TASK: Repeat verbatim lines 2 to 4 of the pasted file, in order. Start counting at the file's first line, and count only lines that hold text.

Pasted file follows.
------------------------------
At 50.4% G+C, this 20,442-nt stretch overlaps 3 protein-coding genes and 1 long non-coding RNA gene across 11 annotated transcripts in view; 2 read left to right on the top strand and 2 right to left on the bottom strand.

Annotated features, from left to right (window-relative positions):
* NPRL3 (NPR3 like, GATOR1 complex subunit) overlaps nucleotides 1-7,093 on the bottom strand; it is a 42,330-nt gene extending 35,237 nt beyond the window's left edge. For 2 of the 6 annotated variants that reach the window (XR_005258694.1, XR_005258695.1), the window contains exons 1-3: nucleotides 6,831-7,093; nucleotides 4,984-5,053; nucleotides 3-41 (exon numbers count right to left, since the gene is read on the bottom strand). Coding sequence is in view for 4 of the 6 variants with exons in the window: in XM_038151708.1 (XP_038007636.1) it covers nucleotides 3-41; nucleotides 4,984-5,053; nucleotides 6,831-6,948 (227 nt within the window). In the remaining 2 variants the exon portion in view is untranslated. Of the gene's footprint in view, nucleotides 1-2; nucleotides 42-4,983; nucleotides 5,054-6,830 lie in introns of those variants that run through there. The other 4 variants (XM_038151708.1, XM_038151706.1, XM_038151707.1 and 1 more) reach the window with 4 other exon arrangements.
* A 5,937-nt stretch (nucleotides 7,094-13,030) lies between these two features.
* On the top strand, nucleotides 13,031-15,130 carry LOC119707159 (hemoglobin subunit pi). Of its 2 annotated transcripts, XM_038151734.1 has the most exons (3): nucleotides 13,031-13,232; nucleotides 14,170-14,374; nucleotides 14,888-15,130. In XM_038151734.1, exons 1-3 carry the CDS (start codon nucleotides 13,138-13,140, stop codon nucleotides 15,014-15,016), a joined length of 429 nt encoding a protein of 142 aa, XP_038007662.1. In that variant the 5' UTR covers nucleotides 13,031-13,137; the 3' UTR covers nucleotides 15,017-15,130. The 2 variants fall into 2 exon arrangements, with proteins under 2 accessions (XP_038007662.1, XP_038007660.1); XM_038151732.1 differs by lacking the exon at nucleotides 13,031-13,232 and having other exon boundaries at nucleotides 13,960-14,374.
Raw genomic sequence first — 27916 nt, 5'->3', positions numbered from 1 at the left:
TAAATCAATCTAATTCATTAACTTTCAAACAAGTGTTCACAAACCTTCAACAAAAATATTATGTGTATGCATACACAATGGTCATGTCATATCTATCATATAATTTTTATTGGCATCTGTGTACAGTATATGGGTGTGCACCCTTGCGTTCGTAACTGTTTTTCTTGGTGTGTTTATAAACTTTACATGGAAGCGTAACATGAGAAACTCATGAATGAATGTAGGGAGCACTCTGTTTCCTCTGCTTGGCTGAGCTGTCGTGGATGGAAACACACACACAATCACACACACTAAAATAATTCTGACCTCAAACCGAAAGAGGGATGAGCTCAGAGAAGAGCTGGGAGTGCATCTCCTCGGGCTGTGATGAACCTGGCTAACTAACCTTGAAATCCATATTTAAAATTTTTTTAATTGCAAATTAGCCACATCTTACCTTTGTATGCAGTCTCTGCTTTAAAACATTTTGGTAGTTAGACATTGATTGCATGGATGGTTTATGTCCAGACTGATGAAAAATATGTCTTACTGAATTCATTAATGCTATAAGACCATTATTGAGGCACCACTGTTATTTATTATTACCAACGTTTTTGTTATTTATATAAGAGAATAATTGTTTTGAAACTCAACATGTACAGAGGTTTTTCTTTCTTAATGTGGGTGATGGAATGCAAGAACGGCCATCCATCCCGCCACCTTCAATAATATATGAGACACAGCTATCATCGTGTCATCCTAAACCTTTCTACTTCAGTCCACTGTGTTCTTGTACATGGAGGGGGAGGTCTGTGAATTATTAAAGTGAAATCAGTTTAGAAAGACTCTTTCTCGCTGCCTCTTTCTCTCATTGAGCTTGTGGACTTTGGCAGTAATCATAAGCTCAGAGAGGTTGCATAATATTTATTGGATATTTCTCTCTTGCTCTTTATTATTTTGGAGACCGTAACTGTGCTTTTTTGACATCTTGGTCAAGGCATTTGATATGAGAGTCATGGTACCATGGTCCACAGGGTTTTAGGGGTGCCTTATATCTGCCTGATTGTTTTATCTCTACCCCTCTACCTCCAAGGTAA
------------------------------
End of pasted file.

Annotated features, from left to right (window-relative positions):
* NPRL3 (NPR3 like, GATOR1 complex subunit) overlaps nucleotides 1-7,093 on the bottom strand; it is a 42,330-nt gene extending 35,237 nt beyond the window's left edge. For 2 of the 6 annotated variants that reach the window (XR_005258694.1, XR_005258695.1), the window contains exons 1-3: nucleotides 6,831-7,093; nucleotides 4,984-5,053; nucleotides 3-41 (exon numbers count right to left, since the gene is read on the bottom strand). Coding sequence is in view for 4 of the 6 variants with exons in the window: in XM_038151708.1 (XP_038007636.1) it covers nucleotides 3-41; nucleotides 4,984-5,053; nucleotides 6,831-6,948 (227 nt within the window). In the remaining 2 variants the exon portion in view is untranslated. Of the gene's footprint in view, nucleotides 1-2; nucleotides 42-4,983; nucleotides 5,054-6,830 lie in introns of those variants that run through there. The other 4 variants (XM_038151708.1, XM_038151706.1, XM_038151707.1 and 1 more) reach the window with 4 other exon arrangements.
* A 5,937-nt stretch (nucleotides 7,094-13,030) lies between these two features.